Ellen G. White Writings

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Spalding and Magan Collection, Page 75

I can not find an instance in the life of Christ where he devoted time to play and amusement. He was the great Educator for the present and future life. I have not been able to find one instance where he educated his disciples to engage in amusement of football or pugilistic games to obtain physical exercise, or in theatrical performances; and yet, Christ was our pattern in all things. Christ, the world’s Redeemer, gave to every man his work, and bade them, “Occupy till I come.” And doing his work, the heart warms to such an enterprise, and all the powers of the soul are enlisted in a work assigned of the Lord and Master. It is a high and important work. The Christian teacher and student is enabled to become steward of the grace of Christ and be always in earnest.

All they can do for Jesus is to be in earnest, having a burning desire to show their gratitude to God in the most diligent discharge of every obligation that is laid upon them, that by their fidelity to God they may respond to the great and wonderful gift of the only begotten Son of God, that through faith in Him they should not perish, but have everlasting life.

There is need of each one in every school and in every institution to be as was Daniel—in such close connection with the Source of all wisdom that his powers will enable him to reach the highest standard of his duties in every line, that he may be able to fulfill his scholastic requirements, not only under able teachers, but also under the supervision of heavenly intelligences, knowing that the all-seeing, the ever sleepless Eye is upon him. The four Hebrew children would not allow selfish motives and love of amusements to occupy the golden moments of this life. They worked with willing heart and ready mind. This is no higher standard than every Christian may attain. God requires of every Christian scholar more than they have given him. “Ye are a spectacle to the world, to angels, and to men.”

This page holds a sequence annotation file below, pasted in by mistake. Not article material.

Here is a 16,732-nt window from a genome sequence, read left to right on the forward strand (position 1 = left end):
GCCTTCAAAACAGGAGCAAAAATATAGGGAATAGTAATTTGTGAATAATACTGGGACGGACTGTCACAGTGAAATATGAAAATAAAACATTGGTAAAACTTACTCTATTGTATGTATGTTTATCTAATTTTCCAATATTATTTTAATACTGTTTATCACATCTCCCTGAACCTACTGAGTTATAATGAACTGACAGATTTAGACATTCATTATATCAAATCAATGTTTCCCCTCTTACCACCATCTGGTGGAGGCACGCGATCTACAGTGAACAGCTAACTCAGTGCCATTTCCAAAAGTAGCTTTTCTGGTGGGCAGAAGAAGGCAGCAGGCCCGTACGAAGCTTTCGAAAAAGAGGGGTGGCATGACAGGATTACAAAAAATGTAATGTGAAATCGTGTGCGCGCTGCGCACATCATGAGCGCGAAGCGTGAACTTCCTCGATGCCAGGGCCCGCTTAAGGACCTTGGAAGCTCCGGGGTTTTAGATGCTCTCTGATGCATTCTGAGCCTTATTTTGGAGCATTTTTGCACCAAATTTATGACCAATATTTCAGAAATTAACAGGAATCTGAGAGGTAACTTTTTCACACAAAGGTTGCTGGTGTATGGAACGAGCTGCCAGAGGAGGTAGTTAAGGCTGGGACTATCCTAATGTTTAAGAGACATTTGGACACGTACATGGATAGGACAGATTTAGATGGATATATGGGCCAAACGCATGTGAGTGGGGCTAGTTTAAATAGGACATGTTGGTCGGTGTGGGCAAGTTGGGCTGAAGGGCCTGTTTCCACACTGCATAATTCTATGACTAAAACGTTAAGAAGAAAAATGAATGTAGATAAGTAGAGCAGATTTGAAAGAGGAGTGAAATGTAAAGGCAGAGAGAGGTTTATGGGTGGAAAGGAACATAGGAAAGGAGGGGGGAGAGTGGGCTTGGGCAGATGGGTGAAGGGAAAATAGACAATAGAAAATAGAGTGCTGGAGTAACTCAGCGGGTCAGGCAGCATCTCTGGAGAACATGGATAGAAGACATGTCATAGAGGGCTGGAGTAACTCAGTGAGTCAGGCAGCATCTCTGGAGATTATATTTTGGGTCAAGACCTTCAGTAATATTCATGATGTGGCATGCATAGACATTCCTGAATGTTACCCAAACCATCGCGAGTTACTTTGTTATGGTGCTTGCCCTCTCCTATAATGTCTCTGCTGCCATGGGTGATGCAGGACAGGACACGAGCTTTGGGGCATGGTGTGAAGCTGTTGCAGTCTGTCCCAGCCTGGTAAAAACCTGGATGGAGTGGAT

Ellen G. White

Behavior of Students

“Sunnyside,” Cooranbong, N. S. W.,

July 7, 1897.

I have a burden that I must communicate to the teachers and students in our school. The Lord has presented your case before me..... The principal and teachers of our school have withheld reproof. They have felt very anxious that every student should feel his own responsibility to God, and overcome the sin of foolish talking and foolish acting....

In their rooms, students are apt to speak words that are frivolous. A great deal of this is done. Foolish talking, jesting, and joking are indulged in. Cheap remarks are made, which create a spirit of careless disregard for order. This cheap nonsense shows that the heart contains no treasure that is good. Thus minds are turned from the important subjects that have been presented before

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